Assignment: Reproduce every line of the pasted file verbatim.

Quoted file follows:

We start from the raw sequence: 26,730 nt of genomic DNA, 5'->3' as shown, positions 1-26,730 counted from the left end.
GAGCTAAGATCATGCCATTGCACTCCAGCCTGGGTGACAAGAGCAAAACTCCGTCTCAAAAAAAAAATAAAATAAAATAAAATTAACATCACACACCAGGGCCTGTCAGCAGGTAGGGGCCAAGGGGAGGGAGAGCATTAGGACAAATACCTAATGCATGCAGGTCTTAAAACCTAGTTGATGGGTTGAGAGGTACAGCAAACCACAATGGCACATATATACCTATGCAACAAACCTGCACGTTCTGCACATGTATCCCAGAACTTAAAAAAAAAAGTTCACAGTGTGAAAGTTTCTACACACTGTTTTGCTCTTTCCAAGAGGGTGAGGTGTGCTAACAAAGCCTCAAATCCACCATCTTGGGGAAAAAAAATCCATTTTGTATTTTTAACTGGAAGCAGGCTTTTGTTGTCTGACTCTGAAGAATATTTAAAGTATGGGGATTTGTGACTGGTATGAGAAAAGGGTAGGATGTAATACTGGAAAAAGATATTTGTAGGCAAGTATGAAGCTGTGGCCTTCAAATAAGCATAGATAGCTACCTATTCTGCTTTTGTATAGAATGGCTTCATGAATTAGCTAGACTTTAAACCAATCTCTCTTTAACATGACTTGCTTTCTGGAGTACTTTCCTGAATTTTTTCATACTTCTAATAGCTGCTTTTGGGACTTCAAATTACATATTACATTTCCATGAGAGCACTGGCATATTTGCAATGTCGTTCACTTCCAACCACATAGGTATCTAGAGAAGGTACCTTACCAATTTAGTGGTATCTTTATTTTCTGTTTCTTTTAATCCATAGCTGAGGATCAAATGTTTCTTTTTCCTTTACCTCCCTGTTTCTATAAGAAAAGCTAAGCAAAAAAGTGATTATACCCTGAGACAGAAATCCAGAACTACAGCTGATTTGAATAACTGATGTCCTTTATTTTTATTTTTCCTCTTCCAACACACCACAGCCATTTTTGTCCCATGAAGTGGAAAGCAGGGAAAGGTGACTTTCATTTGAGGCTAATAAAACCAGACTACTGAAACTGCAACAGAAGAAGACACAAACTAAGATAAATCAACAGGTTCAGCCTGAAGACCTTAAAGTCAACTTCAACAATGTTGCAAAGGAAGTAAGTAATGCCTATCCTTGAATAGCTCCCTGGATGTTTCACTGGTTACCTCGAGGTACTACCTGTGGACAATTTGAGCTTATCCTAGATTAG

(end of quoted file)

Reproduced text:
We start from the raw sequence: 26,730 nt of genomic DNA, 5'->3' as shown, positions 1-26,730 counted from the left end.
GAGCTAAGATCATGCCATTGCACTCCAGCCTGGGTGACAAGAGCAAAACTCCGTCTCAAAAAAAAAATAAAATAAAATAAAATTAACATCACACACCAGGGCCTGTCAGCAGGTAGGGGCCAAGGGGAGGGAGAGCATTAGGACAAATACCTAATGCATGCAGGTCTTAAAACCTAGTTGATGGGTTGAGAGGTACAGCAAACCACAATGGCACATATATACCTATGCAACAAACCTGCACGTTCTGCACATGTATCCCAGAACTTAAAAAAAAAAGTTCACAGTGTGAAAGTTTCTACACACTGTTTTGCTCTTTCCAAGAGGGTGAGGTGTGCTAACAAAGCCTCAAATCCACCATCTTGGGGAAAAAAAATCCATTTTGTATTTTTAACTGGAAGCAGGCTTTTGTTGTCTGACTCTGAAGAATATTTAAAGTATGGGGATTTGTGACTGGTATGAGAAAAGGGTAGGATGTAATACTGGAAAAAGATATTTGTAGGCAAGTATGAAGCTGTGGCCTTCAAATAAGCATAGATAGCTACCTATTCTGCTTTTGTATAGAATGGCTTCATGAATTAGCTAGACTTTAAACCAATCTCTCTTTAACATGACTTGCTTTCTGGAGTACTTTCCTGAATTTTTTCATACTTCTAATAGCTGCTTTTGGGACTTCAAATTACATATTACATTTCCATGAGAGCACTGGCATATTTGCAATGTCGTTCACTTCCAACCACATAGGTATCTAGAGAAGGTACCTTACCAATTTAGTGGTATCTTTATTTTCTGTTTCTTTTAATCCATAGCTGAGGATCAAATGTTTCTTTTTCCTTTACCTCCCTGTTTCTATAAGAAAAGCTAAGCAAAAAAGTGATTATACCCTGAGACAGAAATCCAGAACTACAGCTGATTTGAATAACTGATGTCCTTTATTTTTATTTTTCCTCTTCCAACACACCACAGCCATTTTTGTCCCATGAAGTGGAAAGCAGGGAAAGGTGACTTTCATTTGAGGCTAATAAAACCAGACTACTGAAACTGCAACAGAAGAAGACACAAACTAAGATAAATCAACAGGTTCAGCCTGAAGACCTTAAAGTCAACTTCAACAATGTTGCAAAGGAAGTAAGTAATGCCTATCCTTGAATAGCTCCCTGGATGTTTCACTGGTTACCTCGAGGTACTACCTGTGGACAATTTGAGCTTATCCTAGATTAG